Tag Archives: php

php tail

I have a php script that frequently needs to email me the last few lines of a log file. I can’t afford to exec() a binary tail process, so the solution has to be in pure php.

Originally, the files in question never exceeded more than a few thousand lines. Unfortunately, I am encountering cases now where the files are now occasionally 50,000 lines or longer. This causes PHP’s memory consumption to explode.

Note: Code snippets provided here are not fully functional standalone shell scripts. The scripts I ran to benchmark the algorithms contain some rudimentary setup logic that is not important here, so has not been included.

My original method:

This is easy to understand and is pretty fast, all things considered. Unfortunately, the memory footprint for loading a file into an array is obscene. Loading a 4400 line log file with this method could consume more than 17mb of ram. 50,000 line files easily stressed the 256mb limit I am able to provide the process.

So, the obvious solution to the memory consumption is to avoid loading the entire file at once. What if we kept a rotating list of lines in the file?

This method works by keeping the $lines-many most recent lines of the file in an array. Memory consumption remains sane, but the performance hit for performing so many array pushes and shifts is bad. Really bad. With small files, I can’t notice any difference between this method and the file() method… but with longer files, it adds up quickly.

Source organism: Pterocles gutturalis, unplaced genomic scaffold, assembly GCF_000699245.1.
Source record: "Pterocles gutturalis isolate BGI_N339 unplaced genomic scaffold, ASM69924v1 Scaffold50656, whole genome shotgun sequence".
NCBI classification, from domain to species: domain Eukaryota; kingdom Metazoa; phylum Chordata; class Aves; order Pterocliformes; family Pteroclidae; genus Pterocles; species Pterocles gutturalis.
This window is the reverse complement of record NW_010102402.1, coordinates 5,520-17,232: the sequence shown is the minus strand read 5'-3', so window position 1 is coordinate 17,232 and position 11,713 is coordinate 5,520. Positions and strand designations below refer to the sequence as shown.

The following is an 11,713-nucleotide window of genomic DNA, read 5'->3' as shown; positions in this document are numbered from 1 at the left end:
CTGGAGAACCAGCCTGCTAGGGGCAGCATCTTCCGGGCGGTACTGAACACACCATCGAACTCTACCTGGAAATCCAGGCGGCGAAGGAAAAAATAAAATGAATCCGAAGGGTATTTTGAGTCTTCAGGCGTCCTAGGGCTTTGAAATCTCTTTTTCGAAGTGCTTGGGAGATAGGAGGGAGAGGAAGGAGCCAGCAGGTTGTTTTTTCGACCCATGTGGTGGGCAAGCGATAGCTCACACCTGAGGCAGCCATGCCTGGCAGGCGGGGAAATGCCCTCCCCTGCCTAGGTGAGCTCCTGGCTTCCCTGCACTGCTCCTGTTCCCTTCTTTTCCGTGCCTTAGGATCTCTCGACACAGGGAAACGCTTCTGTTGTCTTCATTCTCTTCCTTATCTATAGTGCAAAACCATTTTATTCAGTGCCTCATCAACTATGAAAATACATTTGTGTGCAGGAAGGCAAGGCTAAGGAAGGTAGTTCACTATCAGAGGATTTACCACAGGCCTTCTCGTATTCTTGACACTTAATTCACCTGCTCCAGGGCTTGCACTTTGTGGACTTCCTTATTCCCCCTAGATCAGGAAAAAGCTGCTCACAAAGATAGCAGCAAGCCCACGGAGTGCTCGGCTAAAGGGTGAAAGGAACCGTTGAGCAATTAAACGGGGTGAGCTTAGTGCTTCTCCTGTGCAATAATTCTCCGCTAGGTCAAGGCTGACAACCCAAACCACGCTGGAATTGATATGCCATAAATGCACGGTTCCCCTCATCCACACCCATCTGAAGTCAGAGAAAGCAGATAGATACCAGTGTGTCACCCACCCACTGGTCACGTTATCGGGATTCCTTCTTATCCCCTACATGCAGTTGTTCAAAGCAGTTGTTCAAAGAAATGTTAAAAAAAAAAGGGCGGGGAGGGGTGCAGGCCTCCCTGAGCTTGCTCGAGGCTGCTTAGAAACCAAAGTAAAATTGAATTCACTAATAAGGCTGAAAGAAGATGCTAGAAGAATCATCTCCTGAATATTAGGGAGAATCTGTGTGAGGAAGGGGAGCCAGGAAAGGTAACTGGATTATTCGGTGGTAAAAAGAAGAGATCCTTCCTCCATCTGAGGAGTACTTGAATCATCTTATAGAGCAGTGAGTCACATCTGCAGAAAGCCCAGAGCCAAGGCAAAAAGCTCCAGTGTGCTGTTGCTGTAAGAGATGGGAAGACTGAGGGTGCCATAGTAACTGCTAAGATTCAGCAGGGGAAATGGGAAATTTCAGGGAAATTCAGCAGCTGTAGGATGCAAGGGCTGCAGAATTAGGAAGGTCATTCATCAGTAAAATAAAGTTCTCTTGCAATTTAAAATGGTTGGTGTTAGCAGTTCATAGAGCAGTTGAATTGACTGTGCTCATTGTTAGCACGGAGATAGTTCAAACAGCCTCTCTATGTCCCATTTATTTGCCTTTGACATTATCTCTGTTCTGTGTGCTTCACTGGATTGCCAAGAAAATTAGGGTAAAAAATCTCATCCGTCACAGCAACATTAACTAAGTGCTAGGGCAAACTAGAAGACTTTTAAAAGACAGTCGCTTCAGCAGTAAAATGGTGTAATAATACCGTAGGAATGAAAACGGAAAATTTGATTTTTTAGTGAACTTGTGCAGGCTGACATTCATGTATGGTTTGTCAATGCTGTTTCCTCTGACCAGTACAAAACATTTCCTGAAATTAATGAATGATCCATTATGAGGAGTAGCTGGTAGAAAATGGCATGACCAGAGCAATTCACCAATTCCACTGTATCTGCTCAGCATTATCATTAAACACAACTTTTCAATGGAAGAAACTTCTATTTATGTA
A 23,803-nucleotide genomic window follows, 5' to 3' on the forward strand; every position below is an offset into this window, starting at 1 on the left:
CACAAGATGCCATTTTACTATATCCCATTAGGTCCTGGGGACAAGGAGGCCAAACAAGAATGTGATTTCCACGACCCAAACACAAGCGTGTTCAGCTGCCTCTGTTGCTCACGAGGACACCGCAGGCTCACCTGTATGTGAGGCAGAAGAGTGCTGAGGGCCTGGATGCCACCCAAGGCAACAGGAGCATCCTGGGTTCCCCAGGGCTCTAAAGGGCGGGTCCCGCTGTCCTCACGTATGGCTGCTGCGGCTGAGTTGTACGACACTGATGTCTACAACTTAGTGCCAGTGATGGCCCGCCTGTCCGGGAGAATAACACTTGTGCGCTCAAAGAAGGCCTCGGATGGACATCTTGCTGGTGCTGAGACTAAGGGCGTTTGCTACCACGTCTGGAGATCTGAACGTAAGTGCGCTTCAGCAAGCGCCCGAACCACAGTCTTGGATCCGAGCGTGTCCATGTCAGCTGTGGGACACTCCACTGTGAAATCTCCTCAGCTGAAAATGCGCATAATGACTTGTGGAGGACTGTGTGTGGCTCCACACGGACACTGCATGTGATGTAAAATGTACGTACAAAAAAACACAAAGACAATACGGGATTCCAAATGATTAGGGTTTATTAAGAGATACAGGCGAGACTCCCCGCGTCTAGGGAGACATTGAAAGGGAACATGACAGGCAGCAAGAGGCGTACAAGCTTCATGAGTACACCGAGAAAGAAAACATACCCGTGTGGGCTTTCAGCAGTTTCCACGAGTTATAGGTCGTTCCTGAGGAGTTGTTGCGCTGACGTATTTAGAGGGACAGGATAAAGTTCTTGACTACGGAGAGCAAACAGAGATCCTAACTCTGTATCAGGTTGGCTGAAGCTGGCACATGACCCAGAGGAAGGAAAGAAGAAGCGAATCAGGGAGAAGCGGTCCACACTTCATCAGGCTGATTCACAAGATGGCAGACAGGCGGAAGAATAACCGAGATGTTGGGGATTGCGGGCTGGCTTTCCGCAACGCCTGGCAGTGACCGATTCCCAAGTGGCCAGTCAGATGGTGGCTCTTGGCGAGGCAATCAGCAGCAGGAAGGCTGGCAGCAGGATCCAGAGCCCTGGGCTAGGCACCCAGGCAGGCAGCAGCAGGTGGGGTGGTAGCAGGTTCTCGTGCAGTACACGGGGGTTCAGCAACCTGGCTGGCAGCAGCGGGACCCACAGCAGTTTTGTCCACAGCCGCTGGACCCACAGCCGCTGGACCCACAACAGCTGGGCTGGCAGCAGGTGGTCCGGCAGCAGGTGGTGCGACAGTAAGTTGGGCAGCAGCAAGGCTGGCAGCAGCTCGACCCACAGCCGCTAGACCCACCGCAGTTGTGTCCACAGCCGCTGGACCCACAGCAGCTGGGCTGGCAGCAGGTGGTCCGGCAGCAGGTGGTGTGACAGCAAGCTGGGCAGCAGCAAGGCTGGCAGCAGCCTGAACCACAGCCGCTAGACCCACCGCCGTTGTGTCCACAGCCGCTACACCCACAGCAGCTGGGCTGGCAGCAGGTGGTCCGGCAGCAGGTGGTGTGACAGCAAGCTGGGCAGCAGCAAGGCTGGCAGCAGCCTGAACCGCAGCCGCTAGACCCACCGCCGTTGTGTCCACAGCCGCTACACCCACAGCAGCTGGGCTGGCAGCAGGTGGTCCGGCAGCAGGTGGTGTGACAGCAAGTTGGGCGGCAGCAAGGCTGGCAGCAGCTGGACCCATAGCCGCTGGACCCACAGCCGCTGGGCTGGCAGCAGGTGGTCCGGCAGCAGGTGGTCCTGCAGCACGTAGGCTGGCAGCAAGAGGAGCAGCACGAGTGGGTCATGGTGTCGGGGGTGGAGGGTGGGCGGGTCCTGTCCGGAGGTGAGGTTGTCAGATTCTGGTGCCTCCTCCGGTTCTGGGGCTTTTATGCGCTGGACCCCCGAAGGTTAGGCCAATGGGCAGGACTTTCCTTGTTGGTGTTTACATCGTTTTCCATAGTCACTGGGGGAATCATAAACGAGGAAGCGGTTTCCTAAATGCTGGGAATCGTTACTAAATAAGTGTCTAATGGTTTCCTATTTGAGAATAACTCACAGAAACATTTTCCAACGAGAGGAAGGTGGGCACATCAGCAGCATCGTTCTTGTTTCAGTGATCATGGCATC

Given a 51 line, 4kb file, an average execution ($lines = 20) might look like this:
ammon@zapp:~$ time ./tail-file.php a.log >/dev/null

real 0m0.015s
user 0m0.009s
sys 0m0.007s

ammon@zapp:~$ time ./tail-array.php a.log >/dev/null

real 0m0.016s
user 0m0.010s
sys 0m0.006s

Comparable enough. But given a 50,004 line (3.3mb) log file:

The difference becomes quite clear. However… what if my log file grows obscenely large? I’ve got a 9 million line log file (1.6gb) lying around to test with…

The file() method crashes because it can’t allocate enough ram to hold a 9 million element array and the array method takes almost 20 seconds to execute. It’s slow… but at least it works.

Of course, there are other methods. The one I finally settled on is this:

This method doesn’t waste time reading the bulk of the file. It jumps to the end and scans backward until enough newlines have been located. The only problem here is that your average filesystem isn’t optimized for reading backwards… but since we’re not really reading very much data, it doesn’t much matter.

Performance is a trifle slower on small files, but it’s astronomically better on long ones. This is similar to the method used by most unix ‘tail’ commands, and is the clear winner for actual use in my application.

Of course, it needs a bit of cleanup from the state I’ve provided it in, and isn’t appropriate for all environments… but it’s a trifle better than requiring 20 seconds and 20gb of ram to execute 😉

flash policy service daemon